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any color information i would see there would be suspect. this image was officially processed that i would not contend that this is what mars looks like. i was interested in just showing you quality of what the surface look like. this camera does have a filter on at, and it makes color the same way your cellphone camera or your camcorder makes color. the builder has red green, and blue patches on that exactly match up with the pick list of your camera. then use some interpolation techniques to average all those colors together. that was done to this image on
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the spacecraft. our camera did that interpolation and did the jped compression. it works in a different mathematical color space. it is very difficult for me to give you a specific answer and say that color is right or wrong. and the other terrorist where we have calibration targets it will take images of mars. here we are seeing the surface of mars and this is the information we are getting. have multiple --the mast cams have multiple filters.
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>> let's go first to jennifer. >> we have directly from the plight software message sent to us from the vehicle -- from the flight software message. it is about 10:17 p.m. pacific time. we did not get that signal until 10:30 to because of the lifetime to mars until now. the first hazcam image was taken between one and two minutes after that. 17:57 utc. >> another question at the back.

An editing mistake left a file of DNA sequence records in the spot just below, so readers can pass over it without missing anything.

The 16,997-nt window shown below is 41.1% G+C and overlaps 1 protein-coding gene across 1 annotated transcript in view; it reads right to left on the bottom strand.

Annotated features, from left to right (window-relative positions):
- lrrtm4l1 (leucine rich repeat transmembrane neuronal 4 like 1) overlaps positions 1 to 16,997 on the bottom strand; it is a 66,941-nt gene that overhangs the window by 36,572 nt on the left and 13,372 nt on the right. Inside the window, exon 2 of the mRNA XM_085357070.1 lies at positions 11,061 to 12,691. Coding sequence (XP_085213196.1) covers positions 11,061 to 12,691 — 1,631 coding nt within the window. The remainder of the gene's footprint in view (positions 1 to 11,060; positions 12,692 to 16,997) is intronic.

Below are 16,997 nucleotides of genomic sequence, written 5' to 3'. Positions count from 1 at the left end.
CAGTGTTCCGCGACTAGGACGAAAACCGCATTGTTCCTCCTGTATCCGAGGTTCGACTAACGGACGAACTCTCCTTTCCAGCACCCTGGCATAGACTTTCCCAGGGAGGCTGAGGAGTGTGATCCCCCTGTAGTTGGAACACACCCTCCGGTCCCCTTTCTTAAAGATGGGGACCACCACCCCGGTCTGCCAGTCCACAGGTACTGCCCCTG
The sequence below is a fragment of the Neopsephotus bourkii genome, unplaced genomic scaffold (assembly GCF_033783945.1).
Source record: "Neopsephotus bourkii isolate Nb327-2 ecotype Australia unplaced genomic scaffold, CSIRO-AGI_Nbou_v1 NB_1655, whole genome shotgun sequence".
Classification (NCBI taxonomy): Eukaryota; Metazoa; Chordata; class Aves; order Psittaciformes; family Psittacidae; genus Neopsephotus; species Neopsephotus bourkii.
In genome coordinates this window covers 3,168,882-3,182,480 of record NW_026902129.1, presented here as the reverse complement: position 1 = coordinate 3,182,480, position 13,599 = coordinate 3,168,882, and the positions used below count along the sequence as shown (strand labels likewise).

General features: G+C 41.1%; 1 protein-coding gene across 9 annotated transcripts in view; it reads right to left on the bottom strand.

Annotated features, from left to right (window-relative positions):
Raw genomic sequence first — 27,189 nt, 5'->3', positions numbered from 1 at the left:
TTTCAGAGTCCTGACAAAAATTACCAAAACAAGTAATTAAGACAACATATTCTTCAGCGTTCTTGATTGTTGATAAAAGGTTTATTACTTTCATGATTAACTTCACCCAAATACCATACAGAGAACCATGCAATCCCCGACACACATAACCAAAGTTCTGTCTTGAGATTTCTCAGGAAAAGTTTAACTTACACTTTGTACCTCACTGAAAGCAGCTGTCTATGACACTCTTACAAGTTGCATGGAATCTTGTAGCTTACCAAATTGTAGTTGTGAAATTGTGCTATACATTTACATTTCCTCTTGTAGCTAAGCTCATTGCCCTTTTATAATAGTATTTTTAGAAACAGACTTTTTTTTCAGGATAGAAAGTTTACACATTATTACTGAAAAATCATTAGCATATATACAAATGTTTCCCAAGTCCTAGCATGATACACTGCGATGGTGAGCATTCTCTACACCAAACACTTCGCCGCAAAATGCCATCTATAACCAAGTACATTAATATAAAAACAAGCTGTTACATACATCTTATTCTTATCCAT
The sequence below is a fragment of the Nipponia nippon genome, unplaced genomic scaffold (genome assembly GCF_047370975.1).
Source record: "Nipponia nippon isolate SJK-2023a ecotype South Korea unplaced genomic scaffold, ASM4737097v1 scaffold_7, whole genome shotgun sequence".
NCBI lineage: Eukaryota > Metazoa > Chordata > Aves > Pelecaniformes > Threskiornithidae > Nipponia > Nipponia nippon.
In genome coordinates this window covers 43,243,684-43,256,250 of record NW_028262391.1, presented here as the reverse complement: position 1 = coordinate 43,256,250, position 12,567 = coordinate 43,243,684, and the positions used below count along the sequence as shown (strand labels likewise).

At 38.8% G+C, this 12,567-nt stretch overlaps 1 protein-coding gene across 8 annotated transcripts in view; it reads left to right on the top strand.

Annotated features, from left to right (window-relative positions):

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>> what is the average level of radiation during the 8.5 month cruise from earth to mars and what are the implications of that on future manned flight to mars? >> we are still taking a neutral park -- particle measurements but from the seven months of --if you assume an astronomical weirdos is on the order of a siebert -- the astronomical dose is on the order of a siebert.
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>> i think we have time for one more question. >> i was wondering if the robotic arms can reach out to the scar marks and it if there are any thought to stay in place initially are going to make

U.S. House of Representatives
CSPAN August 8, 2012 4:08pm-5:00pm EDT

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program was likely cut short due to a recording issue

TOPIC FREQUENCY Us 7, Jpl 4, Msl 3, Mars 3, Nasa 3, Koehler 2, Justin 2, Pebble 2, Sol 2, Bradrad 1, Emily 1, Solis 1, Navcam 1, Chiusi 1, Breitbart 1, Justin Mackey 1, Marcella Lee 1, Victor Hess 1, Ken Edgett 1, Belote 1